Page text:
Eight years ago today, I woke up to the biggest living nightmare I’ve walked. I thought my husband was having a nightmare as I woke to his irregular breathing, but it turned out to be a massive heart attack caused by an underlying condition we had no idea was there.
The day before, life had been blissfully ordinary. We were in the Keys on his work trip and then driving home along the coast as we reminisced, he made work calls and we stopped for lunch at a small restaurant where we’d dated all the way back in high school.
On June 17, life forever changed for 8 of us. I kissed Dan for the last time, slipped off his wedding band and memorized every feature of the face I’d loved since I was a girl of 16.
Our seven kids lost an incredible father that day. Fathers provide security for their families and life felt fragile and thin without him. We’ve missed his strong hands clapping the boys’ backs and slipped around his girls’ fingers. We’ve missed hearing him come in the back door after work; his easy smile; his steady, sunny take on life; his godly leadership and mentoring.
Eight years is both a long time and so short. I’ve learned so much. I’m a different girl than I was 8 years ago.
8 things I’ve learned in 8 years of grief.
1.I’m glad I don’t know the future. We think we want to see ahead. To know how all the days and chapters of life will play out. But I’m so glad God doesn’t let us see it. We lived thousands of ordinary days protected by blissful unknowing. We threw our whole selves into full life without holding anything back because we didn’t know it would end early. We made dreams and stepped into some of them because we thought they’d always be there. It wouldn’t be easier if we knew tomorrow. God in his kindness only lets us see this day and this moment so we can live it full and rich and free of what tomorrow brings.
2. Every celebration is laced with loss. The highest moments of celebration – the weddings, new babies, birthdays, holidays and graduations – are a mix. There’s laughter and gratitude, lots of love and joy, but also someone missing we’d desperately love to share it with. His smile is missed in every family snapshot, his gift is missed under the tree, his presence is missed in the pew.
3. His life and his death made me better. I am not the girl I was 8 years ago and as much as I miss Dan, I wouldn’t want to go back to the old me. I’ve seen God in ways I’d never give back. I’ve learned what matters and what doesn’t. I think parts of me are softer than before and parts are stronger. I am better because Dan lived, better because he loved me, better for having lived through his death.
4. I carry him with me every day. Though life moves on without Dan physically here, he is with me in so many ways. Not that I communicate with him.; I know he’s absent from this life and present with the Lord. But I see him reflected in my children’s faces, their passions, their personalities. The memories we made, the inside jokes we got, the foundation he laid for our family are with me every day. I carry him with me as I press on with the vision we had for our children and help them remember their dad with stories and traditions we made together.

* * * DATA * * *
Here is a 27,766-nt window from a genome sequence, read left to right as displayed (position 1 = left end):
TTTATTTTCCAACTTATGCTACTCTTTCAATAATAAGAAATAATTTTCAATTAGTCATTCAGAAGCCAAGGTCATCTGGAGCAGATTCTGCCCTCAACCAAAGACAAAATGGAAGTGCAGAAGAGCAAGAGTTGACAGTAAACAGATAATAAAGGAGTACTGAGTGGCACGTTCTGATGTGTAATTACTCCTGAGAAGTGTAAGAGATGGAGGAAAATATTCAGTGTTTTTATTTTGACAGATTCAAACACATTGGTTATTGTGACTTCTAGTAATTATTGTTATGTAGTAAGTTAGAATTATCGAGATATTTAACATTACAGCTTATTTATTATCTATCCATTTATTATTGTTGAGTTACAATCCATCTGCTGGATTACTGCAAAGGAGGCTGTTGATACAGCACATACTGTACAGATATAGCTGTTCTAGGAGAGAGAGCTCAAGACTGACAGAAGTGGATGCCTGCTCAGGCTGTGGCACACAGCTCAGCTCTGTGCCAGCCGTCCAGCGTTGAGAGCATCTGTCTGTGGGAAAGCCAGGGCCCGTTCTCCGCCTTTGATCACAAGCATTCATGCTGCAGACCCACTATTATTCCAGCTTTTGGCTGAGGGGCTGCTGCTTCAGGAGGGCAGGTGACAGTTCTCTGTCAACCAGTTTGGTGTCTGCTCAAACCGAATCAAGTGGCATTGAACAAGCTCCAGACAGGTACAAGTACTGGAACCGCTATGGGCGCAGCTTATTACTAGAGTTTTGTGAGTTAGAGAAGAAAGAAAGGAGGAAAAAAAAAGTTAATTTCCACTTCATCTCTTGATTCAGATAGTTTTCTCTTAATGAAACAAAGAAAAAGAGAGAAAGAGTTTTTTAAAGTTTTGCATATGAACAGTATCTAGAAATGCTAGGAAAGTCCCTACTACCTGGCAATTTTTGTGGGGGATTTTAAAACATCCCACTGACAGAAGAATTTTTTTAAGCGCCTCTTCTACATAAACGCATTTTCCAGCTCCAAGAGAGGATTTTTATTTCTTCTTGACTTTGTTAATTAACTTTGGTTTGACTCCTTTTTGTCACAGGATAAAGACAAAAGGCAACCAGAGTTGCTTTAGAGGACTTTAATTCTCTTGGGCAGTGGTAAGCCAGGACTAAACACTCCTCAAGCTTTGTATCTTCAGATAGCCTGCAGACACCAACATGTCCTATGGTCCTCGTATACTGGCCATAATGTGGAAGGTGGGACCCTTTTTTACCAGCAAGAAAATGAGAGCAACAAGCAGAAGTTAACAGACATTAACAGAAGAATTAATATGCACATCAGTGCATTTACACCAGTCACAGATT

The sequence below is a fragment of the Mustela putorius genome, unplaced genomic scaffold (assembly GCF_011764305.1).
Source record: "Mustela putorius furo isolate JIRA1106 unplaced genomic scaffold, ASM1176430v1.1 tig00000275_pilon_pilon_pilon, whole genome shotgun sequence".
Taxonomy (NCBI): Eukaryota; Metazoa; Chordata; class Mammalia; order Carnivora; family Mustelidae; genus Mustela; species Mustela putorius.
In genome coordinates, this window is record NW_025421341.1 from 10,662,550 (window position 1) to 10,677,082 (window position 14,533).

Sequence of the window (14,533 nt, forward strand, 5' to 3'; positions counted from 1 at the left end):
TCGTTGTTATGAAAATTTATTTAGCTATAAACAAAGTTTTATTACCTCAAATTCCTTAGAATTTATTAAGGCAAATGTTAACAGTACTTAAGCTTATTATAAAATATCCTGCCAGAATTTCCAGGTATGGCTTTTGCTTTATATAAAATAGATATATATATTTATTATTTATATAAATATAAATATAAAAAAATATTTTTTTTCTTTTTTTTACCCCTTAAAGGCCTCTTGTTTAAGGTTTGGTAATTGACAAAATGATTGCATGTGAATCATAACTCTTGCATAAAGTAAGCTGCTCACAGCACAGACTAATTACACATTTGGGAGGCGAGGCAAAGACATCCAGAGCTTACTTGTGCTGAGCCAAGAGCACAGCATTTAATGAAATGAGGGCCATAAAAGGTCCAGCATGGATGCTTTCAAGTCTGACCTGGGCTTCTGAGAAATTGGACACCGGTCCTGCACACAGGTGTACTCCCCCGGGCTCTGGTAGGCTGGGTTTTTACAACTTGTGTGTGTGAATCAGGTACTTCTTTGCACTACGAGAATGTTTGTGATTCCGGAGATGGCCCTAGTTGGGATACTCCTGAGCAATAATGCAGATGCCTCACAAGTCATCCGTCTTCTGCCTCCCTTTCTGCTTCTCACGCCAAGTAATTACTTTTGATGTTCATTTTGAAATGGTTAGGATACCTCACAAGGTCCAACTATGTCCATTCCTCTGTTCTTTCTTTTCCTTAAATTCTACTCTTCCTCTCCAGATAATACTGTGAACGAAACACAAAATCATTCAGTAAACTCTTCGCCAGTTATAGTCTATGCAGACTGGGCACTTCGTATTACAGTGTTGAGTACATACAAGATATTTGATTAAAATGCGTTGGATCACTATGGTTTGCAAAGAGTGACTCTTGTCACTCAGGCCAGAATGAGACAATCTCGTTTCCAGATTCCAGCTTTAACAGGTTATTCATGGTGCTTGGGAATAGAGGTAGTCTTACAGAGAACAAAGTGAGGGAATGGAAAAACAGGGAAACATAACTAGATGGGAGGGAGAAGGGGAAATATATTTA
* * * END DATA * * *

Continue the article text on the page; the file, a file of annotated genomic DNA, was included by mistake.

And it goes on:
5. Desperately dependent on God is the best place to be. Only in my darkest season did I discover where God wanted me all along – desperately dependent on him. God created us for a relationship of complete dependence. For years, I gave him parts of me, trusted him in spurts and in seasons when I needed him. When life imploded, I had no choice. All of me, all of my parenting and decisions and excruciating pain needed God. I want to stay here forever. When life feels better, don’t let me move one inch away, I’ve begged God. How I pray I will forever begin every day with the declaration that “This is too hard. I need You so desperately.”
6. God can reshape a broken heart. God never puts a broken heart given to him back the same way. God has reshaped my broken heart in countless ways. He’s given me deep compassion. He gave me a window to his agape love – where he knows us fully and loves us completely. He’s taught me gratitude in the midst of pain and cemented my faith when I can’t yet see it. And once my heart was broken open, it was ready for God to clean out all manner of junk.
7. There’s a difference between grieving with and without hope. Both are excruciating. Both take us to depths of overwhelming physical pain, missing, emotions and loss. Grieving with hope doesn’t mean pasting on a smile. Grieving with hope means that in the depths of despair, in our loneliest moments, in untenable pain — we can cling to God’s sustaining grace. We can cling to his promises when circumstances are screaming different. And we can cling to the heavenly hope that lies beyond this life.
8. Agonizing loss does not prevent breathtaking life. This is what I would tell the girl I was eight years ago. Hang on. Do the hard work of tending your broken heart but know this: Life will widen around the loss and though never eclipsing it, new life will mollify it. In eight years, I’ve watched my kids find new passions and realize their dreams. We’ve laughed and loved around a dining table while missing Dan at its head. We’ve moved into an unfolding Chapter 2 and found it holds life abundant. We’ve had engagements and weddings, birthdays, graduations and babies. There have been surprises and deep satisfaction. God has filled an unbucket list I never wrote.
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